Toichleach Ua Gadhra, King of Gailenga, in medieval Ireland, died in 964.
Toichleach was a grandson of Gadhra, from whom the surname O'Gara derived. He may have been a son of Domhnall mac Gadhra, King of Gailenga, who was killed in 931.
The Annals of the Four Masters, sub anno 964, state that "A victory was gained by Comhaltan Ua Cleirigh, i.e. lord of Uí Fiachrach Aidhne, and by Maelseachlainn, son of Arcda, over Fergal Ua Ruairc, where seven hundred were lost, together with Toichleach Ua Gadhra, lord of South Luighne."
Year 964 (CMLXIV) was a leap year starting on Friday of the Julian calendar.
The Kingdom of Breifne or Bréifne, anglicized as Breffny, was a medieval overkingdom in Gaelic Ireland. It comprised what is now County Leitrim, County Cavan and parts of neighbouring counties, and corresponds roughly to the Roman Catholic Diocese of Kilmore. It had emerged by the 10th century, as a confederation of túatha headed by an overking drawn from the Uí Briúin Bréifne.
Gadhra Mór mac Dundach was King of Síol Anmchadha and Uí Maine.
Muirgeas ua Cú Ceanainn was King of Uí Díarmata.
Mughron Ua Níoc was Abbot of Tuam.
Mac Comhaltan Ua Cleirigh, King of Uí Fiachrach Aidhne, fl. 964.
Comhaltan Ua Clerigh was King of Uí Fiachrach Aidhne, fl. 964/966-978.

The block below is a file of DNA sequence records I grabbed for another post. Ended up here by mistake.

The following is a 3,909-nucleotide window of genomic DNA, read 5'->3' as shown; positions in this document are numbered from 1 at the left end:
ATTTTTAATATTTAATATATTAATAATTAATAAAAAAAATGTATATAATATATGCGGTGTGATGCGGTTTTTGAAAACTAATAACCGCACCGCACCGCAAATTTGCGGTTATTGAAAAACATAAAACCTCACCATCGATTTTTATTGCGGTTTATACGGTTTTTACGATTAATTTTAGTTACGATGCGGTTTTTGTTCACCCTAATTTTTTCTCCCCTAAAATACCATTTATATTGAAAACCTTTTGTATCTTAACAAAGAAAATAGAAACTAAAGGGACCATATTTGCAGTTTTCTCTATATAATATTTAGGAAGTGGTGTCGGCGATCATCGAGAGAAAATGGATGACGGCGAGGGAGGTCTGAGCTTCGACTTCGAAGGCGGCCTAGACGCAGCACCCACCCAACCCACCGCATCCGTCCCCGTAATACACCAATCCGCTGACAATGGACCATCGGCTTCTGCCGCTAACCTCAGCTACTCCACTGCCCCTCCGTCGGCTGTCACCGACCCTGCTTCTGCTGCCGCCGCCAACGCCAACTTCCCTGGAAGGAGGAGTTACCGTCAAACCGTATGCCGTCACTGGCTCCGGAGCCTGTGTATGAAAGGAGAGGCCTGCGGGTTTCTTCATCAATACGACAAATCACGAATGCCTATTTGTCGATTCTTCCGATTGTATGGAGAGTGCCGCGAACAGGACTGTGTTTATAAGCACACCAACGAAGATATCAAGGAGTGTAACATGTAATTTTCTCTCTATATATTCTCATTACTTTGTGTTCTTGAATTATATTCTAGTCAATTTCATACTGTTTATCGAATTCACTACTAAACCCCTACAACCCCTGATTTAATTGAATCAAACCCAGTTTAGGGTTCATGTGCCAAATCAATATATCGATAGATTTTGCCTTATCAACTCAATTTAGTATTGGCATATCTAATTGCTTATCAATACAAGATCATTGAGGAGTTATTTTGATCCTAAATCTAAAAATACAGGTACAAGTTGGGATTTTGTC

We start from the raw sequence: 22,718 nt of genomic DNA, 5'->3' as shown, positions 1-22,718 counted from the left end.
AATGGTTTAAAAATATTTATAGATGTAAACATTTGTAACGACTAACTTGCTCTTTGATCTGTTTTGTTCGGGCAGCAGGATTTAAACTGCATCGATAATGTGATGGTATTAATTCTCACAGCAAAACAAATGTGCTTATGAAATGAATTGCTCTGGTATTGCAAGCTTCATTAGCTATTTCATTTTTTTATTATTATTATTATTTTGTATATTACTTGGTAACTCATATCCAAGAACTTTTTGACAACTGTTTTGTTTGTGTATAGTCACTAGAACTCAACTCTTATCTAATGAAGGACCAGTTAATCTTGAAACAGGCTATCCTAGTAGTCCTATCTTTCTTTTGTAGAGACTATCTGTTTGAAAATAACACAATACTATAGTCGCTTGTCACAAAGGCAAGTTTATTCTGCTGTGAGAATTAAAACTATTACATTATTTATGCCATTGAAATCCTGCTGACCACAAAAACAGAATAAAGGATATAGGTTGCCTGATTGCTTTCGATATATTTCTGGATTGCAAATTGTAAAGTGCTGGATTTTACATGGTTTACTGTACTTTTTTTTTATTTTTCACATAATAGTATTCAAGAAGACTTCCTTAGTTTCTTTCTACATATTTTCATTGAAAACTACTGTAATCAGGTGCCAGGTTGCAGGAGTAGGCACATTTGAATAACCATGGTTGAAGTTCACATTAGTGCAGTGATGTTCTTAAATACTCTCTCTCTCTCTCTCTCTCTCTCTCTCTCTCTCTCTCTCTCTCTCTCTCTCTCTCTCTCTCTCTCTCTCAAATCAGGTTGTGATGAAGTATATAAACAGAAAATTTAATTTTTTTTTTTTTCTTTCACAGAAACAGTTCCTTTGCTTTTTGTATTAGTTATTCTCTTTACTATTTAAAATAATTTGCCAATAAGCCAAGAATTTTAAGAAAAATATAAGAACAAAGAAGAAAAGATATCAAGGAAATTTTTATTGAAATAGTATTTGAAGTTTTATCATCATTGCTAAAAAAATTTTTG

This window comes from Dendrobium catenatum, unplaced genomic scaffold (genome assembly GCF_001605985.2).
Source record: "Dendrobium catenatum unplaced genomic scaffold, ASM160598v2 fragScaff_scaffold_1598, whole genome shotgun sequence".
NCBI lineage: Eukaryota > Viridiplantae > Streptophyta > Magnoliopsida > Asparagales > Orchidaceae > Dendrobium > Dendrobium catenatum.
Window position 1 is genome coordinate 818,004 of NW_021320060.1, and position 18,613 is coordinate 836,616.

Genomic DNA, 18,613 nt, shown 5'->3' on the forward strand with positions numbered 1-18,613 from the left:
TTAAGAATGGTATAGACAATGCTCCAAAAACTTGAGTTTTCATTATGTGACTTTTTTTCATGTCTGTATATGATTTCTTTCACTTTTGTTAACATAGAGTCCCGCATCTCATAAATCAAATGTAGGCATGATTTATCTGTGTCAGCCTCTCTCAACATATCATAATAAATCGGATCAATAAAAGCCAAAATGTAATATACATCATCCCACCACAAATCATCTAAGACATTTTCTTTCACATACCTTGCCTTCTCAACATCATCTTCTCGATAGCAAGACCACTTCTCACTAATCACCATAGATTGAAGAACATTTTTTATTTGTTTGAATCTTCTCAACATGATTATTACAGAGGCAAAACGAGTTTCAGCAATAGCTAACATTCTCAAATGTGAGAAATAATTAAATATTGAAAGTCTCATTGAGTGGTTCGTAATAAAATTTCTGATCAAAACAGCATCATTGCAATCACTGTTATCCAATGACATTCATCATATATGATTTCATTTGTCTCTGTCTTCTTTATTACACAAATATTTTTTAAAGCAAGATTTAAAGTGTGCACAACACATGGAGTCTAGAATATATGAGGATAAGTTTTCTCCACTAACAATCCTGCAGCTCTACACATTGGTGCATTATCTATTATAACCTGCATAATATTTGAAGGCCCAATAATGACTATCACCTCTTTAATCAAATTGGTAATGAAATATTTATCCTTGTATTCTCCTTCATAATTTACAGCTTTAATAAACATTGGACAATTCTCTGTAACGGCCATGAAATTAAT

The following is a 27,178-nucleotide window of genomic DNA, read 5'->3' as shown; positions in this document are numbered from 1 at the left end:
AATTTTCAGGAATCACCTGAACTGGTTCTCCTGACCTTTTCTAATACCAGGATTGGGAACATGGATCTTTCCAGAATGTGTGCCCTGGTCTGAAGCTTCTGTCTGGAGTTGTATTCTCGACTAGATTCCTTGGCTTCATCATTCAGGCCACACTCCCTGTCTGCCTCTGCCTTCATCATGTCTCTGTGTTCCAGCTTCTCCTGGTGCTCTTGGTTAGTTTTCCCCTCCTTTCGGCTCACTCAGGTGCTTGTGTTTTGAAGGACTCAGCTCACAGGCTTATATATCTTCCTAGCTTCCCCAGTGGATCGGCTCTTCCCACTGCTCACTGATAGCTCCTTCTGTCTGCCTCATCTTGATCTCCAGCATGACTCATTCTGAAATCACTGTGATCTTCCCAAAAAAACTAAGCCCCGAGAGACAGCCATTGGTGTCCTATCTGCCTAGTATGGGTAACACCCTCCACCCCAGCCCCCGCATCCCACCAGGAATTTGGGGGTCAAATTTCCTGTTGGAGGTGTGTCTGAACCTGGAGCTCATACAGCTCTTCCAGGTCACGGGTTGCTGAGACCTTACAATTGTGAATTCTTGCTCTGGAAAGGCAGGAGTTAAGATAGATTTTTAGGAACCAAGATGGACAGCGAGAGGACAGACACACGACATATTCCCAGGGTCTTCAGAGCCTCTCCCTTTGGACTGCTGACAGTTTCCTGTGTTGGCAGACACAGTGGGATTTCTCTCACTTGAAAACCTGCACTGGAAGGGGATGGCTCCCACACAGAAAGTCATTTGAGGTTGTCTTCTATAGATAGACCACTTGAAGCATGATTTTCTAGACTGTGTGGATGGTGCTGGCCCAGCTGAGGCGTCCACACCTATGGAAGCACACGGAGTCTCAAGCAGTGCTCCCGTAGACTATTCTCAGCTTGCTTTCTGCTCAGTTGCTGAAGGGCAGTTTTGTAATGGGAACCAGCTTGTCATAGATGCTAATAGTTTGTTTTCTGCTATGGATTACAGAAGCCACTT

Fearghal Ó Gadhra, sometimes referred to as Farrell O'Gara, was lord of Coolavin, and patron of the Annals of the Four Masters.
Gailenga was the name of two related peoples and kingdoms found in medieval Ireland in Brega and Connacht.
The Kings of Luighne Connacht were rulers of the people and kingdom of Luighne Connacht, located in what is now County Mayo and County Sligo, Ireland.
The Kings of Sliabh Lugha were rulers of the district of Sliabh Lugha located in what is now the barony of Costello, County Mayo, Ireland.
Conghalach mac Laidhgnen ua Gadhra, King of Gailenga, died 993.
Donn Sléibhe Ua Gadhra, King of Sliabh Lugha, died 1181.
Ruaidrí Ó Gadhra was an Irish king of Sliabh Lugha and Chief of the Name.
The Ó Gadhra Chiefs of the Name were the head of the Clan O'Gara, who were originally located in Sliabh Lugha, the southern part of the territory ruled by the Kings of Luighne Connacht. In the 13th century they were expelled from the area and moved to Cul Ui Fionn, later known as the barony of Coolavin, County Sligo.
Eaghra Poprigh mac Saorghus was eponym and ancestor of the clan Ó hEaghra, King of Luighne Connacht.
The Corca Fhir Trí were an Irish people located in the kingdom of Gailenga, Luighne Connacht and Corann in Gaelic Ireland.
Luighne Connacht was a territory located in north-central Connacht, on the borders of what is now County Mayo and County Sligo, Ireland.
The Fortúatha were "kingdoms not ruled directly by members of the dominant dynasty of a province". They have also been described as "in effect, people belonging to a different stock from that of the rulers of the territory", yet sometimes enjoying a position of favour with the ruling people.
Ó Gadhra or O'Gara is an Irish surname which originated in the kingdom of Luighne Connacht. Variants include Garry, Geary, Gerry, and Guiry.